# Abstract Algebra/Rings

This section builds upon and expands the theory covered in the previous chapter on groups. The reader is strongly advised to master the material presented in the sections up to and including Products and Free Groups before continuing.

## MotivationEdit

The standard motivation for the study of rings is as a generalization of the set of integers ${\displaystyle \mathbb {Z} }$  with addition and multiplication, in order to study integer-like structures in a more general and less restrictive setting. However, we will also present the following motivation for the study of rings, based on the theory of Abelian groups.

Let ${\displaystyle G}$  and ${\displaystyle H}$  be Abelian groups. Then the set ${\displaystyle \mathrm {Hom} _{\mathrm {Ab} }(G,H)}$  (Please don't pay much attention to the subscript for now.) of group homomorphisms ${\displaystyle \phi \,:\,G\rightarrow H}$  naturally forms an abelian group in the following way. If ${\displaystyle \phi ,\psi \in \mathrm {Hom} _{\mathrm {Ab} }(G,H)}$ , define ${\displaystyle (\phi +\psi )(g)=\phi (g)+\psi (g)}$  for all ${\displaystyle g\in G}$ . It should be obvious where each addition is taking place. In particular, we can consider the set ${\displaystyle \mathrm {End} _{\mathrm {Ab} }(G)=\mathrm {Hom} _{\mathrm {Ab} }(G,G)}$  of endomorphisms of ${\displaystyle G}$ . That is, the set of homomorphisms from ${\displaystyle G}$  to itself. This set is obviously a group from the above discussion, but it is also closed under composition. By endowing the set ${\displaystyle \mathrm {End} _{\mathrm {Ab} }(G)}$  with the operations of addition, ${\displaystyle +}$ , and composition, ${\displaystyle \circ }$ , we note that it has the following properties:

i) It is an Abelian group under addition.
ii) It is a monoid under multiplication.

Indeed, for the third property, note that if ${\displaystyle \phi ,\psi ,\xi \in \mathrm {End} _{\mathrm {Ab} }(G)}$  and ${\displaystyle g\in G}$ , then ${\displaystyle \phi \circ (\psi +\xi )(g)=(\phi \circ \psi +\phi \circ \xi )(g)}$  and ${\displaystyle (\phi +\psi )\circ \xi (g)=(\phi \circ \xi +\psi \circ \xi )(g)}$ . The following material is a generalization of this situation.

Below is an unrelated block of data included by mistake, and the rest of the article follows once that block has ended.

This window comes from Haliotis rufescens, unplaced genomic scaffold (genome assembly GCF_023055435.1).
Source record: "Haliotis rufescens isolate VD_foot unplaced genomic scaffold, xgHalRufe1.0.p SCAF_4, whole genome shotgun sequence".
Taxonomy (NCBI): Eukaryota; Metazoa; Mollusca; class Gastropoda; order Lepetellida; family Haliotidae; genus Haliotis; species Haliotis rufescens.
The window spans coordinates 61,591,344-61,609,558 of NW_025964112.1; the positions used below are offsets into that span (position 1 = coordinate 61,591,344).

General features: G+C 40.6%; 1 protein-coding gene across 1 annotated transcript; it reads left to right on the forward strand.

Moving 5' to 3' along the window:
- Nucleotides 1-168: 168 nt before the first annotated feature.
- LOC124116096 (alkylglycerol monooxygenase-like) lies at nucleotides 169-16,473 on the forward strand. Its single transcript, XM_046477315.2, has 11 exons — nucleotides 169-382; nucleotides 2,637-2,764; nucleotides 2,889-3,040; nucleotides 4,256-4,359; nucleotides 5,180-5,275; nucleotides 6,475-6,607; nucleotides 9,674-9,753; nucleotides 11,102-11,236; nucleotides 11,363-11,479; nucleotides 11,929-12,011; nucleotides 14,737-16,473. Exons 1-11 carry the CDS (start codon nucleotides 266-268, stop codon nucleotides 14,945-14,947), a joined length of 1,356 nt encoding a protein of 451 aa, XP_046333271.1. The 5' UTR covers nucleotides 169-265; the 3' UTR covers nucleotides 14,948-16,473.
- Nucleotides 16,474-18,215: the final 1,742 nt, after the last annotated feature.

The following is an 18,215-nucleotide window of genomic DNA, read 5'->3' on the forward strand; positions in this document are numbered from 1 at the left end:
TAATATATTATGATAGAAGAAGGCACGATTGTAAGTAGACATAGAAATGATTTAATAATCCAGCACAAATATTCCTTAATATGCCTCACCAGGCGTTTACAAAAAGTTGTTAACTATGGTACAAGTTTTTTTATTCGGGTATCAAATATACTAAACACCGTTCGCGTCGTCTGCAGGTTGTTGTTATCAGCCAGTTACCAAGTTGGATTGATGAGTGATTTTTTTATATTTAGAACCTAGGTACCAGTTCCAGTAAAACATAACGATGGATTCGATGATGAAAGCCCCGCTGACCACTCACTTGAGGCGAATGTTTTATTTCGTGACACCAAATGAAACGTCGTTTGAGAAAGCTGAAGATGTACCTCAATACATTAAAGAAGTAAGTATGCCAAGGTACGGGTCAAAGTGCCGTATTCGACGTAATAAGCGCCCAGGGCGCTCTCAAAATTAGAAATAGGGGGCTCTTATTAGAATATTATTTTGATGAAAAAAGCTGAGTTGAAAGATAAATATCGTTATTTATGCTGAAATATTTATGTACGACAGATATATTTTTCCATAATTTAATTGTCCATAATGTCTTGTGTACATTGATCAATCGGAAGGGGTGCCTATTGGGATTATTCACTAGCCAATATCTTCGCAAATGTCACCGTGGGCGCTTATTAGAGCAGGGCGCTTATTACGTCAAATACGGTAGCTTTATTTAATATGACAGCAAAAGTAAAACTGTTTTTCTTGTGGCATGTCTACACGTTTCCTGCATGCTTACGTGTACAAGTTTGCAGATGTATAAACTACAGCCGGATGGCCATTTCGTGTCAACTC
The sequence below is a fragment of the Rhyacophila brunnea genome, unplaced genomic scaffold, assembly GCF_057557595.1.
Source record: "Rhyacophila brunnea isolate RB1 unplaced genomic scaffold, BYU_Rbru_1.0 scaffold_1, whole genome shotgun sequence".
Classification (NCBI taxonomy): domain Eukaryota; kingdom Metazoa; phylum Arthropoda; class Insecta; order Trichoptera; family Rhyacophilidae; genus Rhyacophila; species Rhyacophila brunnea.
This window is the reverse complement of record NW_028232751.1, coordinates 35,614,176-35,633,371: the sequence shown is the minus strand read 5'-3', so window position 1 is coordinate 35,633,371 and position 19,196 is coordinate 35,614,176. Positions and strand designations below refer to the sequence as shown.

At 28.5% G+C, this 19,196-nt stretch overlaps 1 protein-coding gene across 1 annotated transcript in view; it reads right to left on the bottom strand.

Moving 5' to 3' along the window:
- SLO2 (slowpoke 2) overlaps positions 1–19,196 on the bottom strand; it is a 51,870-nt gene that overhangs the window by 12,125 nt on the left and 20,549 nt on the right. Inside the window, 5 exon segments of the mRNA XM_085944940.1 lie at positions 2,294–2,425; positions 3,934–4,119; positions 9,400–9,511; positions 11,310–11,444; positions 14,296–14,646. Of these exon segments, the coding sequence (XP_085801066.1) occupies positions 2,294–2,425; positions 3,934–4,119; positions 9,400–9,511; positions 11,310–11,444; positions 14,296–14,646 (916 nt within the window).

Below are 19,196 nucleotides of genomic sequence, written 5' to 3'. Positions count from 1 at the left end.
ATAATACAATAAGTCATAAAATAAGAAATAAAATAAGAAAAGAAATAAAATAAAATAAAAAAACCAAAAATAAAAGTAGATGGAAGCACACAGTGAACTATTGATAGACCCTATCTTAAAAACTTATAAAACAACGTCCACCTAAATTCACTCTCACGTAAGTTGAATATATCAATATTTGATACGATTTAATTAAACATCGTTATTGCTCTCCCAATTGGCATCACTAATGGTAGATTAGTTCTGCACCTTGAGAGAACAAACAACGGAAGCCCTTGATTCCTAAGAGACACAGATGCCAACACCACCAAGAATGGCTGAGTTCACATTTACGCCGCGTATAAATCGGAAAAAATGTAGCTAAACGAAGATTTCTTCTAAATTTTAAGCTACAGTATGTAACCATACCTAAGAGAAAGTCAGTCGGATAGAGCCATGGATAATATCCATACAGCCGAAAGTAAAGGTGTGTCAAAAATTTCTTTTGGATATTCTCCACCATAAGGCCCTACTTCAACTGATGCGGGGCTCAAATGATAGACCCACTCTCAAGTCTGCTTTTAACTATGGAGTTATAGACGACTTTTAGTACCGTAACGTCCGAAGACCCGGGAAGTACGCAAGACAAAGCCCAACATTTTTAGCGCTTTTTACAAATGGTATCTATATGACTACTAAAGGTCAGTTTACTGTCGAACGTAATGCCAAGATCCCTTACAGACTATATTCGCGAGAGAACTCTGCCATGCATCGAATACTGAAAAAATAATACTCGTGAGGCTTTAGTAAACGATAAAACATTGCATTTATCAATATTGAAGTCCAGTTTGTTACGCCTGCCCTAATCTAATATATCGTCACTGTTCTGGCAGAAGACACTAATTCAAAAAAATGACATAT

## Introduction to RingsEdit

Definition 1: A ring ${\displaystyle (R,+,\cdot )}$  is a set ${\displaystyle R}$  with two binary operations ${\displaystyle +}$  and ${\displaystyle \cdot }$  that satisfies the following properties:

For all ${\displaystyle a,b,c\in R,}$

i) ${\displaystyle (R,+)}$  is an abelian group.
ii) ${\displaystyle (R,\cdot )}$  is a monoid.

The definition of ring homomorphism does not include the existence of 1.

iii) ${\displaystyle \cdot }$  is distributive over ${\displaystyle +}$ :
1) ${\displaystyle a\cdot (b+c)=(a\cdot b)+(a\cdot c)}$
2) ${\displaystyle (a+b)\cdot c=(a\cdot c)+(b\cdot c)}$

We will denote the additive identity in a ring by ${\displaystyle 0_{R}}$  or ${\displaystyle 0}$  if the ring is understood. Similarily, we denote the multiplicative identity by ${\displaystyle 1_{R}}$  or ${\displaystyle 1}$  when the ring is understood. We'll often use juxtaposition in place of ${\displaystyle \cdot }$ , i.e., ${\displaystyle ab\,}$  for ${\displaystyle a\cdot b}$ .

Remark 2: Some authors do not require their rings to have a multiplicative identity element. We will call a ring without an idenitity a rng. Pseudo-rings is another term used for rings without unity. Authors who do not require a multiplicative identity usually call a ring a ring with unity. Unless otherwise stated, we will assume that ${\displaystyle 0\neq 1}$  in our rings. A major part of noncommutaive ring theory was developed without assuming every ring has an identity element.

Example 3: The reader is already familiar with several examples of rings. For instance ${\displaystyle \mathbb {Z} ,\mathbb {Q} ,\mathbb {R} }$  and ${\displaystyle \mathbb {C} }$  with the usual addition and multiplication operations. We have a familiy of finite rings given by the sets ${\displaystyle \mathbb {Z} _{n}}$  for integer ${\displaystyle n\geq 2}$  with addition and multiplication defined modulo ${\displaystyle n}$ . Finally we have an example of a rng given by the sets ${\displaystyle n\mathbb {Z} }$  for integer ${\displaystyle n\geq 2}$  with the usual addition and multiplication. The reader is invited to confirm the ring axioms for these examples.

Let us now prove some very basic properties about rings. This is analogous to what we did for groups when we first introduced them.